Examine the central idea in The Things They Carried by Tim O'Brien.
Based on the question, I'm not sure if you're referring to the story "The Things They Carried" or the entire short story collection by the same name. I will focus mostly on the story and make some general comments about the collection to close.
The central idea of the titular story is that the soldiers in the Vietnam War carry a variety of "things," some literal some more abstract. For example, they carry equipment, rations, weapons, and the physical items they need to fight and to live. Beyond that, they carry items from home that have sentimental value. In a more abstract sense, they carry emotions, namely fear. They carry what they feel is the need to keep their emotions hidden, to act tough, to play the role of the typical soldier. However, their sentimental items and emotional attachments provide them a relief, an escape from their current reality. They can feel human when they feel linked to the world back home, even though they are so separate from it in so many ways.
In "The Things They Carried," the main character is probably Jimmy Cross, the squadron's lieutenant. He carries letters from and photographs of a girl from back home named Martha. She is friendly toward him and sends him notes, but she doesn't love him. They will never have a romantic relationship; yet, Cross finds himself fantasizing about her to escape the daily anxieties of war. When one of his men dies, Cross blames himself, thinking Martha has distracted him from his leadership duties. In this way, something he carries with him can both provide relief and put him and his men in danger.
In the collection as a whole, O'Brien gives us an honest portrayal of what war is like for soldiers in Vietnam. We see what they suffer while in war, but also how they are traumatized and struggle to return back to "normal life." The story "How to Tell a True War Story" suggests that there is no way to accurately convey war experience to someone who hasn't fought in war, while still describing war experiences realistically. The story "Speaking of Courage" illustrates Norman Bowker's struggle to fit back into society after fighting in the war. He drives around the lake in his town over and over again each day, imagining the conversations he would have but can never actually carry out. His repetition of the same actions is a way of his trying to work through his war experience, namely the guilt he feels over Kiowa's death. The collection as a whole is honest and realistic and does not glorify war or soldiers; it simply describes them as human.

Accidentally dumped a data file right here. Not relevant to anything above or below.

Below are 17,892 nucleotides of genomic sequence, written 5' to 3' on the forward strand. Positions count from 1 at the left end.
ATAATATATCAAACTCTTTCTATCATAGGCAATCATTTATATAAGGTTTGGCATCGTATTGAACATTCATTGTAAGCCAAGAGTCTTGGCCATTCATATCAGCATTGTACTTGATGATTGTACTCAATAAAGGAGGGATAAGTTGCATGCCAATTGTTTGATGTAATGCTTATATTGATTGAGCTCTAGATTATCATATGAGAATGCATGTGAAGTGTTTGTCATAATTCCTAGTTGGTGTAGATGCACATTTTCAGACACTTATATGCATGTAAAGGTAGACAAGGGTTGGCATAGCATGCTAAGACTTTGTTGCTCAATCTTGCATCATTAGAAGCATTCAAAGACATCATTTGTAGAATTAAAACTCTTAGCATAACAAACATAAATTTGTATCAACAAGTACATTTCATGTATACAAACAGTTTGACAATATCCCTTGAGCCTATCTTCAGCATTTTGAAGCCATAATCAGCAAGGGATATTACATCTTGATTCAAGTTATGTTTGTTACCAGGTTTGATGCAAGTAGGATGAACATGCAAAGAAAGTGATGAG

Tim O'Brien believed that the story of war can be best told from the foot soldier who experienced it each minute, hour, and day. O'Brien's central point in writing stories from this perspective is to reveal the condition of war that faces the soldiers fighting it: "Can the foot soldier teach anything important about war, merely for having been there? I think not. He can tell war stories." The central idea in "The Things They Carried" is to depict these war stories.
In O'Brien's work, the full exploration of war is evident. There is not an overwhelming politicization of war. Rather, there is the soldier who experienced it, and these stories that define it. In the work's dedication, O'Brien believes that his writing is meant to represent "the men of Alpha Company, and in particular to Jimmy Cross, Norman Bowker, Rat Kiley, Mitchell Sanders, Henry Dobbins, and Kiowa." Their narratives become the central idea that forms the work. In being able to talk about "the things they carried," individual objects and experiences that depict the story of the soldier, O'Brien is able to develop an insight into what war was like from the bottom level. The central issue of the story is to reveal this perspective. While war is dizzying in the array of emotions it features, O'Brien believes that the centrality in its narrative must reside in the foot soldier's experience. It is in this understanding that the central idea of the story becomes evident.